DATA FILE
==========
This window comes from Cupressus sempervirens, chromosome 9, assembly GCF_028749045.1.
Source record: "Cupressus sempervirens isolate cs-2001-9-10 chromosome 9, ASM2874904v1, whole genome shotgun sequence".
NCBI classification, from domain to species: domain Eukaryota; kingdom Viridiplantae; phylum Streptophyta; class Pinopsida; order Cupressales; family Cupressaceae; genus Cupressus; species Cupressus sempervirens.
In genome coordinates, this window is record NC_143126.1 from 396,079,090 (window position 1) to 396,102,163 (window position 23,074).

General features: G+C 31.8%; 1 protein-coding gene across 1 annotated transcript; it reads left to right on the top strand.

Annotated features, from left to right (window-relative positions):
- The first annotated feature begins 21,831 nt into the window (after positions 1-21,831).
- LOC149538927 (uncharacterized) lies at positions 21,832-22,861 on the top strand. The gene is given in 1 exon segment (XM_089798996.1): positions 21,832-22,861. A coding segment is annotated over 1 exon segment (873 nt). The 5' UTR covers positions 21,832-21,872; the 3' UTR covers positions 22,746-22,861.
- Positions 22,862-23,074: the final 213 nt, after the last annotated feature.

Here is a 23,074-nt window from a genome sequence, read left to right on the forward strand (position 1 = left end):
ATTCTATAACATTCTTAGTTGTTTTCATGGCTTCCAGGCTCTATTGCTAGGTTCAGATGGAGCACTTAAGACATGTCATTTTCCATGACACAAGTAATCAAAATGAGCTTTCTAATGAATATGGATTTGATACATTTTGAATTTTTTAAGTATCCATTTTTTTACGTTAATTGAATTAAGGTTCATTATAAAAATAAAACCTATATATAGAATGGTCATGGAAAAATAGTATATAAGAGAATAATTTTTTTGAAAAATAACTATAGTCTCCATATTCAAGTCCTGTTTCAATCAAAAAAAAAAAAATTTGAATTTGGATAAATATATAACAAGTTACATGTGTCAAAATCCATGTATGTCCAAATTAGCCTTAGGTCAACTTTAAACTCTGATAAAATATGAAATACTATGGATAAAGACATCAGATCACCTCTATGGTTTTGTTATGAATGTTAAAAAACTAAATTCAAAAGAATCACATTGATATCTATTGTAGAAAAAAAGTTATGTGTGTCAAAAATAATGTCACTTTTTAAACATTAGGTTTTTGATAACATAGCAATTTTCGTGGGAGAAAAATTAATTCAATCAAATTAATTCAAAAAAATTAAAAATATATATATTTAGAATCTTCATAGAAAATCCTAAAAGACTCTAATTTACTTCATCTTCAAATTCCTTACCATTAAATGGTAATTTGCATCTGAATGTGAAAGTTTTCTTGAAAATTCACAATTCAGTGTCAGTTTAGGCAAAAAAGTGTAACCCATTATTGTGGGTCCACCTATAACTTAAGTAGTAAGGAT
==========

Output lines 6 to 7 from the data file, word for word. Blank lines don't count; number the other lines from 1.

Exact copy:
Annotated features, from left to right (window-relative positions):
- The first annotated feature begins 21,831 nt into the window (after positions 1-21,831).